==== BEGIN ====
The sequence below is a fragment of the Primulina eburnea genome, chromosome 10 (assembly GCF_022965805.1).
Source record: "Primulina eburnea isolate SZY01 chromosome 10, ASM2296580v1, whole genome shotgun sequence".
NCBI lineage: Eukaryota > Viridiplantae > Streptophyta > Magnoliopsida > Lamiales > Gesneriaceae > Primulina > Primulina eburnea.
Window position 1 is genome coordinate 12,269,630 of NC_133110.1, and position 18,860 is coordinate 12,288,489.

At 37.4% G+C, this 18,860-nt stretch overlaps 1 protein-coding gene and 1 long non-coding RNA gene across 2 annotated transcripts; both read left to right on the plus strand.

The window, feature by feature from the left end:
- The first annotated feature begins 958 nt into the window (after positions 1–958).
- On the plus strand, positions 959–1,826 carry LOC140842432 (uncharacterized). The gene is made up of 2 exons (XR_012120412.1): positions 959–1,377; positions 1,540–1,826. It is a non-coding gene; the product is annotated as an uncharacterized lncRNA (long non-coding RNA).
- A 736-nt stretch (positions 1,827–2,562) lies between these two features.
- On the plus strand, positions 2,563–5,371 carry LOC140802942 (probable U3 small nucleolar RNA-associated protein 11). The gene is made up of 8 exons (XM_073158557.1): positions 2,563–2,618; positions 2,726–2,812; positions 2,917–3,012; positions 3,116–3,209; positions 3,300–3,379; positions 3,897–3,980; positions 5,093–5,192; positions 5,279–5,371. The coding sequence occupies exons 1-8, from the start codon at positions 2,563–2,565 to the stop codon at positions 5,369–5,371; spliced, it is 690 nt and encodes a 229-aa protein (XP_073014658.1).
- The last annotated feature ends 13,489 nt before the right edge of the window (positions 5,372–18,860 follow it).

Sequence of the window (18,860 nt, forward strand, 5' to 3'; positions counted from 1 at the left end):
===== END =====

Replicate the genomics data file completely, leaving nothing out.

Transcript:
The sequence below is a fragment of the Primulina eburnea genome, chromosome 10 (assembly GCF_022965805.1).
Source record: "Primulina eburnea isolate SZY01 chromosome 10, ASM2296580v1, whole genome shotgun sequence".
NCBI lineage: Eukaryota > Viridiplantae > Streptophyta > Magnoliopsida > Lamiales > Gesneriaceae > Primulina > Primulina eburnea.
Window position 1 is genome coordinate 12,269,630 of NC_133110.1, and position 18,860 is coordinate 12,288,489.

At 37.4% G+C, this 18,860-nt stretch overlaps 1 protein-coding gene and 1 long non-coding RNA gene across 2 annotated transcripts; both read left to right on the plus strand.

The window, feature by feature from the left end:
- The first annotated feature begins 958 nt into the window (after positions 1–958).
- On the plus strand, positions 959–1,826 carry LOC140842432 (uncharacterized). The gene is made up of 2 exons (XR_012120412.1): positions 959–1,377; positions 1,540–1,826. It is a non-coding gene; the product is annotated as an uncharacterized lncRNA (long non-coding RNA).
- A 736-nt stretch (positions 1,827–2,562) lies between these two features.
- On the plus strand, positions 2,563–5,371 carry LOC140802942 (probable U3 small nucleolar RNA-associated protein 11). The gene is made up of 8 exons (XM_073158557.1): positions 2,563–2,618; positions 2,726–2,812; positions 2,917–3,012; positions 3,116–3,209; positions 3,300–3,379; positions 3,897–3,980; positions 5,093–5,192; positions 5,279–5,371. The coding sequence occupies exons 1-8, from the start codon at positions 2,563–2,565 to the stop codon at positions 5,369–5,371; spliced, it is 690 nt and encodes a 229-aa protein (XP_073014658.1).
- The last annotated feature ends 13,489 nt before the right edge of the window (positions 5,372–18,860 follow it).

Sequence of the window (18,860 nt, forward strand, 5' to 3'; positions counted from 1 at the left end):